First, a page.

When the new superintendent of Cambridge, Massachusetts, schools first came to town, he found a school committee quite interested in merit pay. So, to illustrate how it might work (or not), the superintendent, Thomas Fowler-Finn, showed his principals and curriculum coordinators a 15-minute video of a teacher at work. He then asked them to rate her performance from 1 to 10.

“I got a couple of 2s, a 3, several 4s and 5s—the entire spectrum, right up to a 10,” he says. With that, they decided those kinds of ratings wouldn’t make a very solid basis for paying people.

Like the gentleman from Cambridge concluded, traveling the road of “merit pay” or “alternative pay” can be dangerous. (See our glossary on page 41 for a quick vocabulary lesson.) There are plenty of potholes out there that can swallow an educator’s paycheck. But basically, according to NEA’s compensation experts, there are three things to avoid:

  • Pay based on subjective evaluations. Instead, NEA believes evaluations should be used to improve the practice of teaching and student learning.
  • Pay based on student test scores. Students, parents, and teachers would be a lot better served if scores were used to help teachers improve their practice, school curriculum, or other learning conditions.
  • Extra pay for teachers in hard-to-fill subjects. This kind of idea leads to trouble and the thinking that some types of teachers are more valuable than others, NEA believes.

To Okaloosa County, Florida, fifth-grade teacher Karen Peek, the whole idea of pay for performance is an insult. “I love my work and I do the best job possible every day. You could offer me $2 million and I couldn’t do it better. Give me a raise—that would be great—but don’t imply that I am holding back and not doing the best I can now.”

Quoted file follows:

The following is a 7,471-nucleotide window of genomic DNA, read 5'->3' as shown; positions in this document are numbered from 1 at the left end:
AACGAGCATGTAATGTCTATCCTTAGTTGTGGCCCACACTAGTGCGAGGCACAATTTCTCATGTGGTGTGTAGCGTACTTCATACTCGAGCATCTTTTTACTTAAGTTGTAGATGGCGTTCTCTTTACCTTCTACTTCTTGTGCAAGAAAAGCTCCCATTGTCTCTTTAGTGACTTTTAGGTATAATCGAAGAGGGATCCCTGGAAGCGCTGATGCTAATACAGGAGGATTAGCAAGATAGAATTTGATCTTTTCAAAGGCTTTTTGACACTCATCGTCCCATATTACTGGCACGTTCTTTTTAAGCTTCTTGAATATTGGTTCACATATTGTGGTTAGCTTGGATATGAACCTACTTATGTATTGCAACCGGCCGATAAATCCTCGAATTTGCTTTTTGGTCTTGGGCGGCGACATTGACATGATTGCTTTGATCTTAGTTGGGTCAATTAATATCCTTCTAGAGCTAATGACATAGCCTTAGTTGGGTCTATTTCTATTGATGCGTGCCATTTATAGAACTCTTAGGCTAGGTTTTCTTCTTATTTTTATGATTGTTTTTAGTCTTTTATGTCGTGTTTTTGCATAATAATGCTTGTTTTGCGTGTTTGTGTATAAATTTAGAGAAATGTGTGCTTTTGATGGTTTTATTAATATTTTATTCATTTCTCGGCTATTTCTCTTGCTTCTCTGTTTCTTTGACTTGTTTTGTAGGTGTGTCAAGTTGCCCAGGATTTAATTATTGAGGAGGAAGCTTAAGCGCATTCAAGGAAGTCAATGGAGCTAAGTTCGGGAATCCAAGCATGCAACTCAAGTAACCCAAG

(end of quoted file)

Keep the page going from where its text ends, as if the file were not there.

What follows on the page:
Thinking about ways to get more money to educators isn’t such a bad thing. Yes, of course, you love the children; it’s a noble profession; and you are making the world a better place. But you can’t get paid a decent wage for that? Nearly half of new teachers leave the classroom during the first five years of teaching—and, although the reasons are varied, low pay is certainly one of them.

NEA supports at least a $40,000 salary for all teachers, and it celebrates the wins of its affiliates who have climbed even higher. (Since 2006, an increasing number of New Jersey school districts have adopted $50K as their base salary. Go Jersey!) It also supports compensation systems that encourage the kinds of things that actually improve teaching and student learning—like skills, knowledge, and experience. Those systems might include:

  • Additional pay for National Board Certification or advanced degrees.
  • Additional pay for taking on the role of mentor to newer colleagues, or for gaining new knowledge through professional development or experiences.